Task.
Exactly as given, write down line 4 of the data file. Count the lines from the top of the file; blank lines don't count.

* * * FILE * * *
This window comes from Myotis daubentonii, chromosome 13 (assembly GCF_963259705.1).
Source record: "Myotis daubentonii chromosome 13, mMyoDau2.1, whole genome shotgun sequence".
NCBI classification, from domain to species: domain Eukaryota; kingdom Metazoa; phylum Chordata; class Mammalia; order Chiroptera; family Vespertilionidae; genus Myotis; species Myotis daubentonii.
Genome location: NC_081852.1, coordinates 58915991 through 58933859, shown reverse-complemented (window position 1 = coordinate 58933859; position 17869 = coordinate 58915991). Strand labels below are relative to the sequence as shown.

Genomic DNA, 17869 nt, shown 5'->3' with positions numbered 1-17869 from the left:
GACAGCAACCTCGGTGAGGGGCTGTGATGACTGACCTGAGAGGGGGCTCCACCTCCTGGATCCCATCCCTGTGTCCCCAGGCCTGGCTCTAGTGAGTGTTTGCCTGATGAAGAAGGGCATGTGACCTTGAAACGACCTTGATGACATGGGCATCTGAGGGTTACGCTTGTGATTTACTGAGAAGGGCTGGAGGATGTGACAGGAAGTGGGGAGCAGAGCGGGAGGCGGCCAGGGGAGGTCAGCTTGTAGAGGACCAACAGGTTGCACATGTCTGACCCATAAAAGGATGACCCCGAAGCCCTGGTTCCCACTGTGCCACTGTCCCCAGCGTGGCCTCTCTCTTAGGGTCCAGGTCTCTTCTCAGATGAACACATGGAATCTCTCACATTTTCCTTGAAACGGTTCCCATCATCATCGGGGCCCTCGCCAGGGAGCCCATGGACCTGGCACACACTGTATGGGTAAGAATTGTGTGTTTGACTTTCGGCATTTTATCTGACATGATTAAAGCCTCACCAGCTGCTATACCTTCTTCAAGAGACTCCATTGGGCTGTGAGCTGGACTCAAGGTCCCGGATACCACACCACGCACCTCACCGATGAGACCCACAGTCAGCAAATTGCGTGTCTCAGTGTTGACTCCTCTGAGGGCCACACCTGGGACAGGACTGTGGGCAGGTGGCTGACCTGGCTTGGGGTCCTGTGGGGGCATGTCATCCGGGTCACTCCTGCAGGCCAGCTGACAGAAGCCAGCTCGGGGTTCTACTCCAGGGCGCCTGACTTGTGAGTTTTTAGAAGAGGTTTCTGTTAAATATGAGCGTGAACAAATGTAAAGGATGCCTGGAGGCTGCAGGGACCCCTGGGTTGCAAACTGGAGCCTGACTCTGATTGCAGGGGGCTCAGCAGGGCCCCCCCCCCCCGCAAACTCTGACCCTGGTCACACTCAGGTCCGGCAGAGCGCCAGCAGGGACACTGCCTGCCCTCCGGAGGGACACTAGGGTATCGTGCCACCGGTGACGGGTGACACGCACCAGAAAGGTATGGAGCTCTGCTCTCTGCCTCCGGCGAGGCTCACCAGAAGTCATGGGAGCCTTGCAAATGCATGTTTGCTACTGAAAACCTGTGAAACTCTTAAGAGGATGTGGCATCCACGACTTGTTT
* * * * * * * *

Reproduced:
Genome location: NC_081852.1, coordinates 58915991 through 58933859, shown reverse-complemented (window position 1 = coordinate 58933859; position 17869 = coordinate 58915991). Strand labels below are relative to the sequence as shown.